The Weight of What Cannot be Remembered, Open Studio, February 15 – March 17, 2018
Solo exhibition, Open Studio, 401 Richmond Street West, Suite #104, Toronto, ON
Opening Reception: February 15, 2018
"This is a library, of sorts. Rather than stories written on paper and bound into books, this library, by Toronto-based artist Emma Nishimura, captures the fleeting nature of family memories. Nishimura cares for these memories, visually wrapping them like furoshiki, a traditional Japanese bundle used to contain food and gifts. The stories here—memories of the experience and effects of the uprooting, exile and internment of 22,000 Japanese Canadians during the Second World War—are sensitive; Nishimura’s use of the furoshiki underscores a need for caretaking of these narratives and their people." To continue reading the essay by Heather Read, please click here to download the brochure.
Passé Inaperçu, Biennale Internationale du Lin de Portneuf, June 17 – October 1, 2017
Moulin de La Chevrotière. 109, rue De Chavigny, Deschambault-Grondines, QC.
"Nineteen artists use thread, fabric, paper and other materials known for their fragility to tell stories of disappearance, well-kept secrets or ignored realities. The creators were invited to break momentarily with the usual patterns of memory, to linger on the innocuous, discreet, and what has passed or will go unnoticed." Continue reading press release here.
Re-enact, MacLaren Art Centre, July 6 - October 29, 2017
Group exhibition, curated by Renée van der Avoird. The Janice Laking Gallery, MacLaren Art Centre. 37 Mulcaster Street, Barrie, ON.
"Re-enact explores how six Canadian artists interpret, commemorate and renegotiate moments of the past. Collectively, their works open up spaces for empowerment through imagination, sharpening our awareness of historical bias. Challenging the authority of historical narratives, their projects pose questions about representation—and reconciliation—in the future." Continue reading press release here. Or read the exhibition brochure here.
Unfolding the Map, Constellation Studios, March 3 - May 20, 2017
Group exhibition, curated by Karen Kunc. Constellation Studios. 2055 O Street, Lincoln, NE
"7 women printmakers reference maps and mapping using symbolic conventions of space and visual cues from the world of information, printed matter, and inherited narratives. The works investigate visual cacophony and information loss, imagined spaces, shifting climatic conditions, and where the journey is the destination." Continue reading press release here.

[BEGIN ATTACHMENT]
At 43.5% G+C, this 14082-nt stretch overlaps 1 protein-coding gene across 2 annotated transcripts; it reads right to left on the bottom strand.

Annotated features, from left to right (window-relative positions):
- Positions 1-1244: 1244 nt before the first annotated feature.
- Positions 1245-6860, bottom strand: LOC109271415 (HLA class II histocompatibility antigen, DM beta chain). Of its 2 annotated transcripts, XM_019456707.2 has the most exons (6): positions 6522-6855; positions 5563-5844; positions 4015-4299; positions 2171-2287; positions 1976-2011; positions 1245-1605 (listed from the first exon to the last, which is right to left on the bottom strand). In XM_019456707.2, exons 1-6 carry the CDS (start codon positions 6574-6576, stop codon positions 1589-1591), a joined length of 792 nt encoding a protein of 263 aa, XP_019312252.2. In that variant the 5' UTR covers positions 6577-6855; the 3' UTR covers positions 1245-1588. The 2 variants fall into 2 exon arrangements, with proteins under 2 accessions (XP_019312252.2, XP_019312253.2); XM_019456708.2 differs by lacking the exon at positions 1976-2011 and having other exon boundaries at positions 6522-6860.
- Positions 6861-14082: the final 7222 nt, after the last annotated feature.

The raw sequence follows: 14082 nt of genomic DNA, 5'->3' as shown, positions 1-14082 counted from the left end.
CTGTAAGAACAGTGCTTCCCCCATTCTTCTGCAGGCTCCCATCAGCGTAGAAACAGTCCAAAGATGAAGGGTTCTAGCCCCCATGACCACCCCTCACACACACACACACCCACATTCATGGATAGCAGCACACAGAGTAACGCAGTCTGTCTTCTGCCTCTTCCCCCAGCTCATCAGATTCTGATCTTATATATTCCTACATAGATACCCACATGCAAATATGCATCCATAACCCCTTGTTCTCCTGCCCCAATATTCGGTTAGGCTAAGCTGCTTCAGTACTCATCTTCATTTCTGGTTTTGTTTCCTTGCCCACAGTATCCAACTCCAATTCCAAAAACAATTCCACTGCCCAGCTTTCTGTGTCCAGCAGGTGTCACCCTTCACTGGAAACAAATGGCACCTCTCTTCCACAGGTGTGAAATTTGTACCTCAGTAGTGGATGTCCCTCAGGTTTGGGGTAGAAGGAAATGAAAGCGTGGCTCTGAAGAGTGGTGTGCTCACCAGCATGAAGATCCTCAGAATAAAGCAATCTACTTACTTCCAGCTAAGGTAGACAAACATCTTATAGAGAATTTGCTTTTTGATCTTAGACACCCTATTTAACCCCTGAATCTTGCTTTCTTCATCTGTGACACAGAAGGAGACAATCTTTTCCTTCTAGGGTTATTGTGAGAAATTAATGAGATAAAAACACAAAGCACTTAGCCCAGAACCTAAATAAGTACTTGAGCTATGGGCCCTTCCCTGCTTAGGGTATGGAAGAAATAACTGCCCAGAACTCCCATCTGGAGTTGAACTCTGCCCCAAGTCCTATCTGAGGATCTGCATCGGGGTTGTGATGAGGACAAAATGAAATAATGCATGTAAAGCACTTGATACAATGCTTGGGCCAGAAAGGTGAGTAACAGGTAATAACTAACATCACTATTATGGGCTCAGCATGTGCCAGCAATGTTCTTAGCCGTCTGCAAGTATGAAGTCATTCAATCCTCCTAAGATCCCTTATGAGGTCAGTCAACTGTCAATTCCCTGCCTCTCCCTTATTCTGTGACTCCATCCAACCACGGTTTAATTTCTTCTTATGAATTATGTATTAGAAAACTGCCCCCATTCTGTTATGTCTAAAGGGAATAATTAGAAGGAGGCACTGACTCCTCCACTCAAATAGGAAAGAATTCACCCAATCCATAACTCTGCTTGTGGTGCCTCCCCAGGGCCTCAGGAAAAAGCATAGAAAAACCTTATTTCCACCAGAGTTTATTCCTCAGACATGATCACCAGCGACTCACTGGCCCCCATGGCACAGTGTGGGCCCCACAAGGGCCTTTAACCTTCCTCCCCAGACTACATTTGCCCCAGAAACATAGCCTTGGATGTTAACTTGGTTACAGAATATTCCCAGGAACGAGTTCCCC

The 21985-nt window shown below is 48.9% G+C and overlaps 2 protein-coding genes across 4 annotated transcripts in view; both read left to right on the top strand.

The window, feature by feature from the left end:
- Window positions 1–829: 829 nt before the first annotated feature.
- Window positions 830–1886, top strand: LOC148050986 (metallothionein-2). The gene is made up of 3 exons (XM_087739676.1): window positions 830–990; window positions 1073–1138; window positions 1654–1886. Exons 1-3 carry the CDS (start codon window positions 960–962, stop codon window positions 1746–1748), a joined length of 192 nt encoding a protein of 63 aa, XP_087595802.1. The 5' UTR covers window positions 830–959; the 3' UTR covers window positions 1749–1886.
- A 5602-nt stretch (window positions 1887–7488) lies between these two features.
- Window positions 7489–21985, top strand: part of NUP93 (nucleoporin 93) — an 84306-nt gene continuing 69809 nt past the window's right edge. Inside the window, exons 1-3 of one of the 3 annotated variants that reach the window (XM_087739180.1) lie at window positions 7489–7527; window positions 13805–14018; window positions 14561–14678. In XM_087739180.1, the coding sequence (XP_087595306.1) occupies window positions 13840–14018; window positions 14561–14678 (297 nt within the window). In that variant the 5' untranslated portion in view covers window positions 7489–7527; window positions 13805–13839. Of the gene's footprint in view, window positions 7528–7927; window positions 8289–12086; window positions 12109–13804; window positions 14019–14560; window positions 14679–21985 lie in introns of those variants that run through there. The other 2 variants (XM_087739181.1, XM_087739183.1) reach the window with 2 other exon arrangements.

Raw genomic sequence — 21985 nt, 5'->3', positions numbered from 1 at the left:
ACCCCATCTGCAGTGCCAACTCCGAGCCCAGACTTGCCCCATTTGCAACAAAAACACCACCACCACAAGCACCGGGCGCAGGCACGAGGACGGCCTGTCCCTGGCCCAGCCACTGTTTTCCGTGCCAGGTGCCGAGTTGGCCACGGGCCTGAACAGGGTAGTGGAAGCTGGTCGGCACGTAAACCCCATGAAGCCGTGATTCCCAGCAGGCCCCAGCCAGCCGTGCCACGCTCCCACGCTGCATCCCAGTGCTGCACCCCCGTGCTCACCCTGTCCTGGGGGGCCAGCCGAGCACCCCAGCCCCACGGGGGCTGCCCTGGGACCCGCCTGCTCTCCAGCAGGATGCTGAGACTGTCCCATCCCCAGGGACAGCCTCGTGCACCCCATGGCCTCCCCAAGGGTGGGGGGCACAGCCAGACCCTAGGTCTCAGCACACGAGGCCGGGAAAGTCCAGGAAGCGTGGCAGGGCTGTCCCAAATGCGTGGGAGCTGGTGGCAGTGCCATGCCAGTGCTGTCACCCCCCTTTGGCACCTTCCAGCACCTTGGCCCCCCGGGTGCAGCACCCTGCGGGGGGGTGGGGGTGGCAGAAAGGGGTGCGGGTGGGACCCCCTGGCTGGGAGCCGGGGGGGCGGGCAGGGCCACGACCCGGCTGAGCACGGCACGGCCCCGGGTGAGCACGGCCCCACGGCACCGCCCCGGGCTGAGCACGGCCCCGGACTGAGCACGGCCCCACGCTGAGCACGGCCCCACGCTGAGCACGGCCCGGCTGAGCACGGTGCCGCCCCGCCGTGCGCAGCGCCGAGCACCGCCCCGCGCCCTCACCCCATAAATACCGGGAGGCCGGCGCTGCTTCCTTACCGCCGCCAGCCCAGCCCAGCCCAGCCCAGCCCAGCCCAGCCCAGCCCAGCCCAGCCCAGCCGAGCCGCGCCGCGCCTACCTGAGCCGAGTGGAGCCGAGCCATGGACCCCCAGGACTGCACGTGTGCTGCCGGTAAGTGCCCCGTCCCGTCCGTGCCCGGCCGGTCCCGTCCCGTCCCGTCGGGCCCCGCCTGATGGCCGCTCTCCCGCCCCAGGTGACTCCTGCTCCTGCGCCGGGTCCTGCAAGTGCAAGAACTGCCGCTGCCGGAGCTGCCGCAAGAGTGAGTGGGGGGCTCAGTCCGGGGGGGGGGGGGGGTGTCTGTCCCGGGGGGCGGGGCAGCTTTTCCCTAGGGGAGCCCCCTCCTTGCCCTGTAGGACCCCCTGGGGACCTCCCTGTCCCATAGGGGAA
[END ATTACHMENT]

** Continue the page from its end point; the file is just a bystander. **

Read a review of the show: Lincoln Journal Star
An Archive of Rememory, Arts at CIIS, March 25 – May 5, 2017
Solo exhibition, curated by Tomiko Jones. Desai Matta Gallery, California Institute of Integral Studies, San Francisco, CA
“In this pair of solo exhibitions, artists Emma Nishimura and Neil Chowdury listen closely for whispers that illuminate their family stories, and in the process point to larger narratives of colonization, migration, and adaptation through the diasporic experience.” Continue reading press release here.
International Academic Printmaking Alliance Invitational Exhibition, Beijing Taimiao Art Gallery, September 2016 – December 2017
Group exhibition including artists from more than 28 countries and regions. The exhibition is traveling within China - venues include: Beijing Taimiao Art Gallery, Nanjing Jinling Art Museum, Tianjin Art Museum, Shijiazhuang Art Museum, Shenzhen Guanlan Original Printmaking Museum, China.
Participating Canadian artists (curated by Mark Bovey) include: Derek Michael Besant, Briar Craig, Guy Langevin, Liz Ingram, Sean Caulfield, Ericka Walker, Joscelyn Gardner, Emma Nishimura, Elmyna Bouchard and Mark Bovey.
Absence in Remembrance; The Japanese Canadian Internment. Franc Gallery, June 17 – July 16, 2016
Group exhibition, curated by Kristine Olson (an MA Candidate in Critical and Curatorial Studies at the University of British Columbia). Franc Gallery, Vancouver, BC.
"Absence in Remembrance centres on the remembrance and commemoration of the experience and legacy of the Japanese Canadian Internment, which began in British Columbia and unfolded across Canada during World War II. At a generational remove from the internment experience, each artist has come to know and “remember” the experience indirectly through different encounters and means, including oral testimonies, family photographs, novels, and archival research." Continue reading press release here.